Is Gregg Popovich the NBA's Bill Belichick?

David KenyonFeatured ColumnistNovember 15, 2013

Gregg Popovich's wrinkles are not just a sign of an aging man; they represent the hard work of a long and successful coaching career.
Gregg Popovich's wrinkles are not just a sign of an aging man; they represent the hard work of a long and successful coaching career.Darren Carroll/Getty Images

For 17 seasons, Gregg Popovich has called the shots for the San Antonio Spurs' organization, starting then continuing the franchise's tradition of winning.

Ten division titles, five conference championships and four rings later, Popovich is considered one of the best coaches in the history of the NBA.

On the football field, Bill Belichick has led the New England Patriots to the pinnacle of the NFL multiple times, keeping the Pats perennial contenders.

Since both San Antonio and New England have been very successful franchises, does that mean the coaches should be compared with one another? Popovich and Belichick have each suffered only one losing season through 17 and 13 years with their respective teams.

But considering how Pop and Belichick made it to where they are now, it becomes evident how similar the two men really are.

Leadership Styles

Militaristic. Sacrificial. Dedicated.

Each one of those words directly applies to both Popovich and Belichick, and their upbringings have much to do with that.

Popovich graduated from the Air Force Academy in 1970 and served his mandated five years in the Armed Forces, while Belichick spent his early years at the Naval Academy, because his dad, Steve, was an assistant coach and scout for the Navy football team.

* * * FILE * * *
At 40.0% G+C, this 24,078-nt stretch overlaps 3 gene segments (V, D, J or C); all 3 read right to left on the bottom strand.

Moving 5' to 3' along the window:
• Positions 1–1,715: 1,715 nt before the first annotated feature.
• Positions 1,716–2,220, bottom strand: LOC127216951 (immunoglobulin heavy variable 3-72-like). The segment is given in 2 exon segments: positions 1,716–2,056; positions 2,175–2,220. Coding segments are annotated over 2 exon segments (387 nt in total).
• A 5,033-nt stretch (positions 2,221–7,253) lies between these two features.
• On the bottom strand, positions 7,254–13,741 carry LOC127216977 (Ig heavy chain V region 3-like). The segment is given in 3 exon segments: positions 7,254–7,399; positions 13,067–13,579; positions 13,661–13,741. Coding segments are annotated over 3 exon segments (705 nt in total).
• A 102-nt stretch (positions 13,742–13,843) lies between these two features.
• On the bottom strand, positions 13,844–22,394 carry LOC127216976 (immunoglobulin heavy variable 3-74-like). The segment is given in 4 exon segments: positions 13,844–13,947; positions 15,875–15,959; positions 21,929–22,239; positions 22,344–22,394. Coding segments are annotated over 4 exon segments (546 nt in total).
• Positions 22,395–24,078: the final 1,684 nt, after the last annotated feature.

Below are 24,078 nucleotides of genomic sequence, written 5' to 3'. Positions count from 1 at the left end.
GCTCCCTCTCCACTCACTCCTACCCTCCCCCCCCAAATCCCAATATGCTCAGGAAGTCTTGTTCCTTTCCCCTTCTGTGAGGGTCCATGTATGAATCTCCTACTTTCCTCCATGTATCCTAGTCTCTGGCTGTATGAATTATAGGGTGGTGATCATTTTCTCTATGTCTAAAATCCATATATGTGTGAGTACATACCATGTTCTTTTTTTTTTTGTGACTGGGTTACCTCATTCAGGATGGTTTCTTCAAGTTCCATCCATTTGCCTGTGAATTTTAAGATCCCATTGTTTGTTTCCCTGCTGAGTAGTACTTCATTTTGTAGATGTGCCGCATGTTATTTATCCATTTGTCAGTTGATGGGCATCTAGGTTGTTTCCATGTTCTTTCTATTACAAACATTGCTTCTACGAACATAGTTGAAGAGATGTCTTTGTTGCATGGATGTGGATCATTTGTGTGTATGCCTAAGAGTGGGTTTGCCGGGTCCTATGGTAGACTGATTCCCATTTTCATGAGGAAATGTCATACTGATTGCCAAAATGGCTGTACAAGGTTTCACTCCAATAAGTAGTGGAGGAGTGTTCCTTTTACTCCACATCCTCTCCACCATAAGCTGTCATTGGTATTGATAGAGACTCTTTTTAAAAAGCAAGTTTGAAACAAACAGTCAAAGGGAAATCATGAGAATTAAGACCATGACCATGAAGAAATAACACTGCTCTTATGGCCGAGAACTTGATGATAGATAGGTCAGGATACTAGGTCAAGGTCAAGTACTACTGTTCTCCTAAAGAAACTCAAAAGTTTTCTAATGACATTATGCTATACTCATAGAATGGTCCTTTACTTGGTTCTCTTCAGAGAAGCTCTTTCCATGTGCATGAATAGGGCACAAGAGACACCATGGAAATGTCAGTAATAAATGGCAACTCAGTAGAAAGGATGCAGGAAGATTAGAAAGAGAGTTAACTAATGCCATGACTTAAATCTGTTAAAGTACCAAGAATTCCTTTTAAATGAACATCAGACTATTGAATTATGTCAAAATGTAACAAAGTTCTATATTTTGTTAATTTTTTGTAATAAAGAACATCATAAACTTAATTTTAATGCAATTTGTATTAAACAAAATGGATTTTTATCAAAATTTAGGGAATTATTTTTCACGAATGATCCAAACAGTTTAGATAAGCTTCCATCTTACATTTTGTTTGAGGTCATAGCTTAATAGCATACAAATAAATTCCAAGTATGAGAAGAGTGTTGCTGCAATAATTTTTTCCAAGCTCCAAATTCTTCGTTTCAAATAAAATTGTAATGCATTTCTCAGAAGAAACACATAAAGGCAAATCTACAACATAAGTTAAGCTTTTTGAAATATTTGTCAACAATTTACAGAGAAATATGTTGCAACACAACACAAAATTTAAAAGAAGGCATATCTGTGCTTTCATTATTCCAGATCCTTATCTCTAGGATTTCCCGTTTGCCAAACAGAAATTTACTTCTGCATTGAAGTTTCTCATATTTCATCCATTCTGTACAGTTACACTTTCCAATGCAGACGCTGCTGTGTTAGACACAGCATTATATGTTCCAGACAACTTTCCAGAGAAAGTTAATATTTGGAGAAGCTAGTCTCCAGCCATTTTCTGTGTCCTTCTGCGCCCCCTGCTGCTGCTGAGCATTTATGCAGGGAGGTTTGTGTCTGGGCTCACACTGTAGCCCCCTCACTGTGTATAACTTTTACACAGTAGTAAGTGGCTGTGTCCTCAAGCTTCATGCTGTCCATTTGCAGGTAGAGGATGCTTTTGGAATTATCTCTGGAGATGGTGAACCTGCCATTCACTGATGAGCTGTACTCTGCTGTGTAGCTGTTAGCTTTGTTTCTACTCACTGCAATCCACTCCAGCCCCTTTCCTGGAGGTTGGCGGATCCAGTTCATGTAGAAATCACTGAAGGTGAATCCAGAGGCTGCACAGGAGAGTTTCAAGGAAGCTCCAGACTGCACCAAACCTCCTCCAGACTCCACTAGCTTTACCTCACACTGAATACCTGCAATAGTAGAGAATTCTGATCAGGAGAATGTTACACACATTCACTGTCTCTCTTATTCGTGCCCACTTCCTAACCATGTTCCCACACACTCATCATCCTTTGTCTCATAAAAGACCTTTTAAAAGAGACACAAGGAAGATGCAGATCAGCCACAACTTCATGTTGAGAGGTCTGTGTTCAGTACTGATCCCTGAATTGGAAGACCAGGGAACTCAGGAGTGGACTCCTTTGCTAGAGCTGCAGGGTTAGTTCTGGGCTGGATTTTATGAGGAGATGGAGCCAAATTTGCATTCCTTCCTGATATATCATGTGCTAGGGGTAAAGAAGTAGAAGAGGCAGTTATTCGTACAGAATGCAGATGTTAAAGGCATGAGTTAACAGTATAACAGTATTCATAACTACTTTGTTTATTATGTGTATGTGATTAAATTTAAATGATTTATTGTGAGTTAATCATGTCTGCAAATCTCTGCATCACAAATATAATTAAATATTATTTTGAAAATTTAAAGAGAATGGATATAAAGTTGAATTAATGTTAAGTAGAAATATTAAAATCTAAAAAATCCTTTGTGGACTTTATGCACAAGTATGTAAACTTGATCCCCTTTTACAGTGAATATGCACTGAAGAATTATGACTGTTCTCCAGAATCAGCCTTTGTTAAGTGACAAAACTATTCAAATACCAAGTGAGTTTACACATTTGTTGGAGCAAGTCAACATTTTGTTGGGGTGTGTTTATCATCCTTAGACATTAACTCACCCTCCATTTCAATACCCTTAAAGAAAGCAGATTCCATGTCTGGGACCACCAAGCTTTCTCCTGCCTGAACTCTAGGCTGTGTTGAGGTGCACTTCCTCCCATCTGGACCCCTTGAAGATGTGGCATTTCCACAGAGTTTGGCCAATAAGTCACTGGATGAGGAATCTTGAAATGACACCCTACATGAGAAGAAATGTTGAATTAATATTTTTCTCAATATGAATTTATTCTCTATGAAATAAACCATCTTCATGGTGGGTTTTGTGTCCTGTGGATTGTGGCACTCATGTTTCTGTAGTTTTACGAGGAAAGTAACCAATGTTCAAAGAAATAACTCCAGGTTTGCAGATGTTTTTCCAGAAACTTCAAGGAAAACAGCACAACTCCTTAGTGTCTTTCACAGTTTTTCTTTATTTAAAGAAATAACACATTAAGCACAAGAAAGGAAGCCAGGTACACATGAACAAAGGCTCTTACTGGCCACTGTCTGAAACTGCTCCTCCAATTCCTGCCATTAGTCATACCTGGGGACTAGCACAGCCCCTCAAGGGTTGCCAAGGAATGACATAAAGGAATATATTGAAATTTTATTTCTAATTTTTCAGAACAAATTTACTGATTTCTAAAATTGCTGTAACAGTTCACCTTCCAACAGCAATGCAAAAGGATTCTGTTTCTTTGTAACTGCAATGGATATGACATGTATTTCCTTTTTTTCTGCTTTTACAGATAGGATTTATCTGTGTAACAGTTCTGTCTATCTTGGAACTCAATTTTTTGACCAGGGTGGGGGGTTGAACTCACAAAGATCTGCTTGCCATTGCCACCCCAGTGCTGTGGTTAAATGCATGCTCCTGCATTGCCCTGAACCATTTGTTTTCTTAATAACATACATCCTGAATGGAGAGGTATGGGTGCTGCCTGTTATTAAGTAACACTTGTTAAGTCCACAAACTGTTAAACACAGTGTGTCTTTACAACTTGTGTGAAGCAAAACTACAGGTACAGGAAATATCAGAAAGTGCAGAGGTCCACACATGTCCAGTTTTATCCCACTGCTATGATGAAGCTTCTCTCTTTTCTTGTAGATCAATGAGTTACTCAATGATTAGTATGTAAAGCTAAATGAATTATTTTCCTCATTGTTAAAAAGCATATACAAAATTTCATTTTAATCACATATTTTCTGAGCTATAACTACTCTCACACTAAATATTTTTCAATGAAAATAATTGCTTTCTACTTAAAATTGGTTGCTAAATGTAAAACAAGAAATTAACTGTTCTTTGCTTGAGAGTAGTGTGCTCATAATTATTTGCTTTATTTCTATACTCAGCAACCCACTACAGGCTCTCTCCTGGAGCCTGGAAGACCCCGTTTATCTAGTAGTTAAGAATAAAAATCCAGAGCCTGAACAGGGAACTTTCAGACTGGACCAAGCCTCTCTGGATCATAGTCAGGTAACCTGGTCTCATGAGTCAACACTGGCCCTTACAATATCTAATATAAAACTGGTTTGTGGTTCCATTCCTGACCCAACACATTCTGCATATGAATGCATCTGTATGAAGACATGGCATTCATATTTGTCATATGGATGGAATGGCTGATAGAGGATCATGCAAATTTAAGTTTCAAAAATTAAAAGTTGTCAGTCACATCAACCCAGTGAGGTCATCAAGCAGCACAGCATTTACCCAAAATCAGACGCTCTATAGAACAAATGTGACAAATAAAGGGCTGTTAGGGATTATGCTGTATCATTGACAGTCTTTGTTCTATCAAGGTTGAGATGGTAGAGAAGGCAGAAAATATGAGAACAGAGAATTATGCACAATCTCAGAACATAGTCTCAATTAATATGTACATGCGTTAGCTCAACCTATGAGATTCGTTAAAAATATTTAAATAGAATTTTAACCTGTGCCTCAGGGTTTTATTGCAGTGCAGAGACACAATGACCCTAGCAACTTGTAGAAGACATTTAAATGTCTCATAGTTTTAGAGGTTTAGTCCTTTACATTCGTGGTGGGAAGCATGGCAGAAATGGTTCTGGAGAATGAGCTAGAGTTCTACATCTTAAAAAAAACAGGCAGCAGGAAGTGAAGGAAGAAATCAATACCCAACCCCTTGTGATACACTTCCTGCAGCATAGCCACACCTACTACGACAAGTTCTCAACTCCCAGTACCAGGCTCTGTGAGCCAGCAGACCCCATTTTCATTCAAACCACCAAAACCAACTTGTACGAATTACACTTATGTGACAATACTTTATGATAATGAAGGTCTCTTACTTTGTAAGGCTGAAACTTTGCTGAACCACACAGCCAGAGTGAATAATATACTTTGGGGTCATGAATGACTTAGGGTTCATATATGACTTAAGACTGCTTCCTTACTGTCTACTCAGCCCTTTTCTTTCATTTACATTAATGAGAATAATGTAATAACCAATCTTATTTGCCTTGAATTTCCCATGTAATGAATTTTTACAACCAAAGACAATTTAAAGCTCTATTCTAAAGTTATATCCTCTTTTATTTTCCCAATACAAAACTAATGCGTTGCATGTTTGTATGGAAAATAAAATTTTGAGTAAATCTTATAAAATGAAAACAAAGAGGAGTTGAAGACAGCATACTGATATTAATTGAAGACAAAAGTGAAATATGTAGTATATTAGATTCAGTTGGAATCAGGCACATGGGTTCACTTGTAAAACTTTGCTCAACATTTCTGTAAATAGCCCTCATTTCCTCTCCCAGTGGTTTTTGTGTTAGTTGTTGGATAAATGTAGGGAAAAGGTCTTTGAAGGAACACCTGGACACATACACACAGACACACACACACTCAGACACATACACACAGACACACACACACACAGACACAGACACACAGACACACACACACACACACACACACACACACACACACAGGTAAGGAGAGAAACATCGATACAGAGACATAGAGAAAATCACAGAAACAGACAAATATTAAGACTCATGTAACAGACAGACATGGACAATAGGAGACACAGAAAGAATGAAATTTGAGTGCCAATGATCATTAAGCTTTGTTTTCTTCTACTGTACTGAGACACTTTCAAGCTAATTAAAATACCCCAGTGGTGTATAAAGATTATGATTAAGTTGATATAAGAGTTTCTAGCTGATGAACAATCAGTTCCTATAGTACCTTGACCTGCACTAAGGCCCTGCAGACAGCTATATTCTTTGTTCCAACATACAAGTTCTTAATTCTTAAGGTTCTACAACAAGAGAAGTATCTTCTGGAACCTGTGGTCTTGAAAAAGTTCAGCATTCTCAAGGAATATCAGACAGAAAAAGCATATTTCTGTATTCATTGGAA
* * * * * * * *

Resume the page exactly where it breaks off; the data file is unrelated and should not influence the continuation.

Former Spurs' guard Brent Barry called Pop a "master communicator" on NBA TV, which is clearly evident when the coach chides his best players—like when he chews out Tim Duncan and screams at Tony Parker.

Steve Belichick had a sizable impact on Bill's mentality and philosophy, teaching his son how to interact with his teammates, as noted in the accompanying ESPN video.

"You work with your teammates to get the job done, and you always put them ahead of you...your teammates are more important than you are. You sacrifice for them, and you don't let them down. That's an awesome lesson that has affected my entire life and my coaching philosophy."

To say these men paid their dues is perfectly accurate.

After leading for D-III Pomona-Pitzer for seven years, Popovich was a volunteer assistant under legendary coach Larry Brown at the University of Kansas. Pop followed Brown to the Spurs and spent four seasons as an assistant before eventually taking the reigns as San Antonio's general manager in 1994.

At 23 years old in 1975, Belichick took a $25-per-week position as an assistant's assistant with the Baltimore Colts. He then served in various positions with the Detroit Lions, Denver Broncos and New York Giants before taking the reins as head coach of the Cleveland Browns.

Popovich and Belichick were dedicated, learned the game and rose to the top of the NBA and NFL.

Interaction With the Media

Popovich is often frustratingly vague when talking to sideline reporters, giving logical yet disappointing one-word responses to well-worded questions.

Strangely enough, interviews with Popovich are among the most captivating 30 seconds of television.

His lack of "good" or substantive answers even led to TNT's David Aldridge just asking one of his allotted two questions—much to Pop's probably welcomed surprise.

Similarly, Belichick makes his press conferences equally "boring." He continuously answers questions by almost robotically spewing out the most general answers to a wide variety of inquiries.

As seen in the below video, Belichick will often say "we made enough plays to win" after a victory, and "we didn't make enough plays to win" following a loss.

There are no excuses, no "what ifs" or "if onlys," and no rants; Pop and Belichick simply want to get back to coaching.

Both men pride themselves on putting excellent teams on their respective playing surfaces, and they are extremely cognizant of not tipping off their team's plan of attack.